The 2010 season was vacated. The head coach's job was vacated. Now a bunch of 20-somethings coming off summer vacation are left with the previously unfathomable task of picking up the pieces at tattered Ohio State.
"We still hold ourselves to a high standard," says Joe Bauserman, an unknown backup quarterback who now may hold the Buckeyes' season in his hands. "We expect to win and that's what we're going to do."
But expecting to win and actually doing it are two dramatically different things heading into the most troublesome of Ohio State's 122 seasons of bedrock football. The program has never faced anything like this.
A scandal centered on a tattoo-parlor owner giving cash and discounts for memorabilia to several players grew geometrically. After players were suspended for the start of the 2011 season, it was discovered coach Jim Tressel had known about their complicity for more than nine months and had kept the information to himself — contrary to NCAA rules and his own contract.
After a torrent of daily revelations, rumor and innuendo, Tressel's startlingly successful decade in Columbus came to a disgraceful end when he was forced out on May 30.
Shortly thereafter, Tressel's pet player, three-year starting quarterback Terrelle Pryor, announced he was giving up his senior season to make an end run at an NFL career.
Seeking to mollify the NCAA, Ohio State has vacated its 12-1 season a year ago (including wins over rival Michigan and in the Sugar Bowl against Arkansas), and has tagged itself with two years of NCAA probation. It won't find out until September at the earliest if the NCAA accepts those sanctions or wants to pile on more.
Now Luke Fickell, a linebackers coach the previous nine years at his alma mater, is the interim head coach.
He calls the last few months "a whirlwind, exciting, crazy, emotional."
Now that all the accusations and allegations have given way to actually taking the field and practicing, the next few weeks figure to be all of that and more.
Even without the controversy, the NCAA investigation, the suspensions and the departures, this would be a tumultuous preseason. The Buckeyes must replace seven starters on defense and four on offense, not to mention being without four prime contributors (leading rusher Dan Herron, top receiver DeVier Posey, starting offensive lineman Mike Adams and backup defensive lineman Solomon Thomas) who were suspended for the first five games of the fast approaching season.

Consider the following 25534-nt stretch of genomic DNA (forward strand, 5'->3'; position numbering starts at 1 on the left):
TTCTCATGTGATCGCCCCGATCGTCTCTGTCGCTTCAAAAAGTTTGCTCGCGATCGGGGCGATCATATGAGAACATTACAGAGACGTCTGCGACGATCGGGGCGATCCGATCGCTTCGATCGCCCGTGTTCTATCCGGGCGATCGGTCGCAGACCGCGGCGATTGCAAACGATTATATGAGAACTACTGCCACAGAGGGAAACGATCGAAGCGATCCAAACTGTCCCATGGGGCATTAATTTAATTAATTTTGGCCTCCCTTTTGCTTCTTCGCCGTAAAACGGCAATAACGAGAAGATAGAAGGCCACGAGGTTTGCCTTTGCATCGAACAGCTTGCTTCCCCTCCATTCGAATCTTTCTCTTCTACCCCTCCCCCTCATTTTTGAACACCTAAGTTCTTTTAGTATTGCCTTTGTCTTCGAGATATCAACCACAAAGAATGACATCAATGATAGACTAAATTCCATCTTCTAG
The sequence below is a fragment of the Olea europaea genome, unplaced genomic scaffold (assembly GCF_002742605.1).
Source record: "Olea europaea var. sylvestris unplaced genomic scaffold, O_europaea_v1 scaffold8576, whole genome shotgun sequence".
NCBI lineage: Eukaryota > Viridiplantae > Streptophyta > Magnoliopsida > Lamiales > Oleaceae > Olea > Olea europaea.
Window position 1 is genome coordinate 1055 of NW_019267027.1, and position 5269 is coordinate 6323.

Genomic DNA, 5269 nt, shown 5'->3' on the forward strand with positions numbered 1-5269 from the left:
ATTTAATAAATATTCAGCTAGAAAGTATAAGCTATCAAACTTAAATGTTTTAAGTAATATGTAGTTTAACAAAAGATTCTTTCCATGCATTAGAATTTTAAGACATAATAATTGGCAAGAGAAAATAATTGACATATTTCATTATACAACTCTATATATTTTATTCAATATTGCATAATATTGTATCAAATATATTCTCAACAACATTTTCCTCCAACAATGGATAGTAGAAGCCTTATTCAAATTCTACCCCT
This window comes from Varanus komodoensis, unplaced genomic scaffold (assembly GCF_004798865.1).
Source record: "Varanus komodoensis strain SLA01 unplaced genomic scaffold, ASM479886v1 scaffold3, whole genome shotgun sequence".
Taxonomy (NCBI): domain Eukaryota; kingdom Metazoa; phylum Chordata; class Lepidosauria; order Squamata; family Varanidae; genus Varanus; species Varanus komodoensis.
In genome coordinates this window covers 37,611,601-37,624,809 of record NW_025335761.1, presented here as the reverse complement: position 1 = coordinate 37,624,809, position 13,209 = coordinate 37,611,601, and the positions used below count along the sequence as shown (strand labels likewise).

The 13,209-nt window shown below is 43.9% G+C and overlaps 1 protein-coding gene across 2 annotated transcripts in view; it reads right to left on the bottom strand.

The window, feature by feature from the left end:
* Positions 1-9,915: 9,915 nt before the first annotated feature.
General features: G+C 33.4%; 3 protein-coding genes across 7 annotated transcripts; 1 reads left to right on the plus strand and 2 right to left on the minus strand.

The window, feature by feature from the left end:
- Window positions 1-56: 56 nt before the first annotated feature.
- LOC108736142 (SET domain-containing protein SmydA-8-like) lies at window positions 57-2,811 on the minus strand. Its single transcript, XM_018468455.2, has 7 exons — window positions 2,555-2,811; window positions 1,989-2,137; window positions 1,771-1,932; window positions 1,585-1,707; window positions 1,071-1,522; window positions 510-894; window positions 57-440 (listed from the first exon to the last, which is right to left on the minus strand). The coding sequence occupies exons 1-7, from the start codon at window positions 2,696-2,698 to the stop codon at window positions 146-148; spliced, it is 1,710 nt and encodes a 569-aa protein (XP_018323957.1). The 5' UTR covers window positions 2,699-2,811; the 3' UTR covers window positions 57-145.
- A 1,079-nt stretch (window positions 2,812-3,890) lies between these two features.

First on the to-do list is quarterback, where Pryor had taken almost every snap for the past two years. There are four candidates to replace him, each with his own distinct qualities and shortcomings. Bauserman, a former minor-league baseball player who is an avid hunter, has his sights set on the job. He's the most experienced. Kenny Guiton, a redshirt sophomore, is more mobile and just as good a passer. Second-year freshman Taylor Graham is tall and has a strong arm, just like his father Kent, a former Ohio State quarterback. Neither he nor Guiton have ever really faced opposing fire. Braxton Miller, the prize of the newest recruiting class, is raw and talented. He looks lost at times during drills but shows great potential.
Guiton might be the safest bet because he is the most versatile candidate.
"I feel like I've done some great things out there; I feel like I've done some things I need to work on," he said, echoing words that could be used to describe all four of the quarterbacks. "I'll get better."
Another critical area is wide receiver, where the Buckeyes lost MVP Dane Sanzenbacher. Until Posey gets back on the field, those green quarterbacks will have to rely on replacements who have a combined 12 catches in their college careers.
On defense, holes left by graduated linemen Dexter Larimore and Cameron Heyward, linebackers Ross Homan and Brian Rolle and backs Chimdi Chekwa, Aaron Gant, Jermale Hines and Devon Torrence are gaping. There are plenty of worthy fill-ins, but much like the situation with the NCAA, no one knows for sure how it'll all work itself out.
Despite questions about personnel, Fickell said there are no doubts about the Buckeyes' motivation.
"The attitudes are right. Guys are working together as a team," he said. "They understand it's all about each other. They've got the right focus."
Almost no one outside of the locker room expects much of the Buckeyes, winners of a record-tying six straight Big Ten titles until last year was erased from the memory banks. With the months of turmoil in their past, the specter of more NCAA penalties hanging over the program and the loss of all those departed stars, many are predicting four, five or even more losses. Ohio State hasn't lost six in a season since 1999.
"Yeah, it drives us a little bit because it's always in the back of your head," fullback Zach Boren says. "We're so used to being, you know, the Big Ten champions and stuff like that, or ranked No. 1 preseason or whatever. But we look it as kind of fun. It's kind of fun being the underdog for once. It's a change of scenery."
After the past few months, a change of scenery in Columbus is welcome.
It remains to be seen if it'll be fun.